For hundreds of years, Tibetan monks and other religious people have used meditation to calm the mind and improve concentration. This week, a new study shows exactly how one common type of meditation affects the brain.
Using a scanner that reveals which parts of the brain are active at any given moment, the researchers found that meditation increased activity in the brain regions used for paying attention and making decisions.
The changes were associated with the practice of concentration meditation, says study leader Richard Davidson, professor of psychology and psychiatry at the University of Wisconsin School of Medicine and Public Health and the Waisman Center. Practitioners were instructed to focus attention intently on a stimulus, and when the attention wandered off, to simply bring the attention back to the object, explains Davidson.
“In one sense, concentration mediation is ridiculously simple, but in another, it’s extraordinarily difficult,” adds Davidson. “If you try it for two minutes, you will see that it’s not so easy. Minds have a propensity to wander.”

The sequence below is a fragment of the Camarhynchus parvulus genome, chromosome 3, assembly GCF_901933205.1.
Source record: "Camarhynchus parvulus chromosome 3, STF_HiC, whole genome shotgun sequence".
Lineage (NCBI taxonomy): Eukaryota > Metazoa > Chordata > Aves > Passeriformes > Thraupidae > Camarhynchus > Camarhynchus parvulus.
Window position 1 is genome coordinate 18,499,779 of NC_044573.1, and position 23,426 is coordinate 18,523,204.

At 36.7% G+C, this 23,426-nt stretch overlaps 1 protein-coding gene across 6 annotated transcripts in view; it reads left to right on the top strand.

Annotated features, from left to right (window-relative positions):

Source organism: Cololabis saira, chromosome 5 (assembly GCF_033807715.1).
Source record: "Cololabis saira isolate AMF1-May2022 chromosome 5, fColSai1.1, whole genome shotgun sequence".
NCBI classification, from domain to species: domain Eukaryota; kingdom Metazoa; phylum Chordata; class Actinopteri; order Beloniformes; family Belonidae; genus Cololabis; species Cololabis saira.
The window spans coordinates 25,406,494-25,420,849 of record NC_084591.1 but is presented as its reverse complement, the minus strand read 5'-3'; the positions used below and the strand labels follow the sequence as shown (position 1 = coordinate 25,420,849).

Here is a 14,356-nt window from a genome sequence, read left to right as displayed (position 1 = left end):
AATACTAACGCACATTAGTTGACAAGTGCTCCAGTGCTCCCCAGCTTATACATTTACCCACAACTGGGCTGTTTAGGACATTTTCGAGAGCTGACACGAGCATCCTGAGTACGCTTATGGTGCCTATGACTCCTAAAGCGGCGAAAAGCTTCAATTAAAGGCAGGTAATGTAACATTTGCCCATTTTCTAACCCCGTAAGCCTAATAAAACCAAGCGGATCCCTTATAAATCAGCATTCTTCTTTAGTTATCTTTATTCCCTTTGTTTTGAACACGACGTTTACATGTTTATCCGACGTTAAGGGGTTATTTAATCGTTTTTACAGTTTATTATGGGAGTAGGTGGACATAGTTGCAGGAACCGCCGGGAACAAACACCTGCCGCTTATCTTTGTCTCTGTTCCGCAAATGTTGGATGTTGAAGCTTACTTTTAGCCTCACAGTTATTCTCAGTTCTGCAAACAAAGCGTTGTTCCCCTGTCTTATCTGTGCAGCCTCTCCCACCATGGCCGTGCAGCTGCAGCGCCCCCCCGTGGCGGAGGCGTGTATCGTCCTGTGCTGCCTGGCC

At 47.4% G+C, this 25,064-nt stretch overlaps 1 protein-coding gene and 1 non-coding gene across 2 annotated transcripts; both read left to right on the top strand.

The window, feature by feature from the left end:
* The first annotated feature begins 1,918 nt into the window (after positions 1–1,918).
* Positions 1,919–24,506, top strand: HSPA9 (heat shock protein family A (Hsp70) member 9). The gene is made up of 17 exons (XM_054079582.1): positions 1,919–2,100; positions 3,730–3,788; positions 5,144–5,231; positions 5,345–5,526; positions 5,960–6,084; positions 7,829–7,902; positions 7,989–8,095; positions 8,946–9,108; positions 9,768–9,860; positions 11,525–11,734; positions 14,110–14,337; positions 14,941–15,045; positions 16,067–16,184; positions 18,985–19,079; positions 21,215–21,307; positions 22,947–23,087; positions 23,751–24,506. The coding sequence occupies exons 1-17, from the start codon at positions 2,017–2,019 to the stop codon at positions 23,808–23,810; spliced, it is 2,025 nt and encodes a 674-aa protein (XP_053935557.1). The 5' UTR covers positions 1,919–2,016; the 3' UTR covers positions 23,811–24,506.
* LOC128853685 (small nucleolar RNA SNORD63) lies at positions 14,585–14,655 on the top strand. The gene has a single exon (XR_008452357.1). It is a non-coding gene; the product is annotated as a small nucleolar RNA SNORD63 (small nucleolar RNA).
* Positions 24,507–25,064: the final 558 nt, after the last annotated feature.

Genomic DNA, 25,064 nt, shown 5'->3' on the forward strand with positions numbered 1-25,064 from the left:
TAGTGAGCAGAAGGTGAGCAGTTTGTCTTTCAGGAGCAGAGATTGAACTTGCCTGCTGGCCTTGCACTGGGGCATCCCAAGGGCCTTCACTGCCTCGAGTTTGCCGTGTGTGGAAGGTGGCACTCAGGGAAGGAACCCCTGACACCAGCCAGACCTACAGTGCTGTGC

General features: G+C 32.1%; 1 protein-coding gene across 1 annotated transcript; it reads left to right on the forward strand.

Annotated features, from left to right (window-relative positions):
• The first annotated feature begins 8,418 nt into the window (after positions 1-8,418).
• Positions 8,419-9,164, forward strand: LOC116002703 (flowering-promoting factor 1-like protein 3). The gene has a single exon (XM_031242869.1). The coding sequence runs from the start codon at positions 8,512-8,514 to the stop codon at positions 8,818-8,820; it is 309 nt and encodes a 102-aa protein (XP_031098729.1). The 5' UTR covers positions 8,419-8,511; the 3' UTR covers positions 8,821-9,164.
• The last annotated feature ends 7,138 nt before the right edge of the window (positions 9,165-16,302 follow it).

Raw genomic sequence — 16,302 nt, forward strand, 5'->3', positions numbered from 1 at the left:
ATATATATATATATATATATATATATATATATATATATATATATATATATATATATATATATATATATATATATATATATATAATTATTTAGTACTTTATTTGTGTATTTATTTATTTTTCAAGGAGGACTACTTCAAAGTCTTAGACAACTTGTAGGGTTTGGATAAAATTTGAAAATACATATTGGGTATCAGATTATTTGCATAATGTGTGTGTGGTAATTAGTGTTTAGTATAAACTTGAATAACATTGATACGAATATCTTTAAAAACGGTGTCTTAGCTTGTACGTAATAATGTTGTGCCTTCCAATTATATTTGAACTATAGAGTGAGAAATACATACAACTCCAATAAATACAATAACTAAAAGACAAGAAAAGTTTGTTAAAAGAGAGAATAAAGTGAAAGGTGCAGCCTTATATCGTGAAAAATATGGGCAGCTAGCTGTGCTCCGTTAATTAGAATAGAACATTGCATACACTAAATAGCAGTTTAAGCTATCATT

In collaboration with colleagues Julie Brefczynski-Lewis and Antoine Lutz of the UW-Madison W.M. Keck Laboratory for Functional Brain Imaging and Behavior, Davidson compared newly trained meditators to people with up to 54,000 hours of meditation experience. The study is being published this week in the online edition of the Proceedings of the National Academy of Science.
After the novices were taught to meditate, all subjects underwent a magnetic resonance imaging scan of the brain while they were meditating. Among all experienced meditators, the MRI scan found greater activity in brain circuits involved in paying attention.
“We found that regions of the brain that are intimately involved in the control and regulation of attention, such as the prefrontal cortex, were more activated in the long-term practitioners,” Davidson says.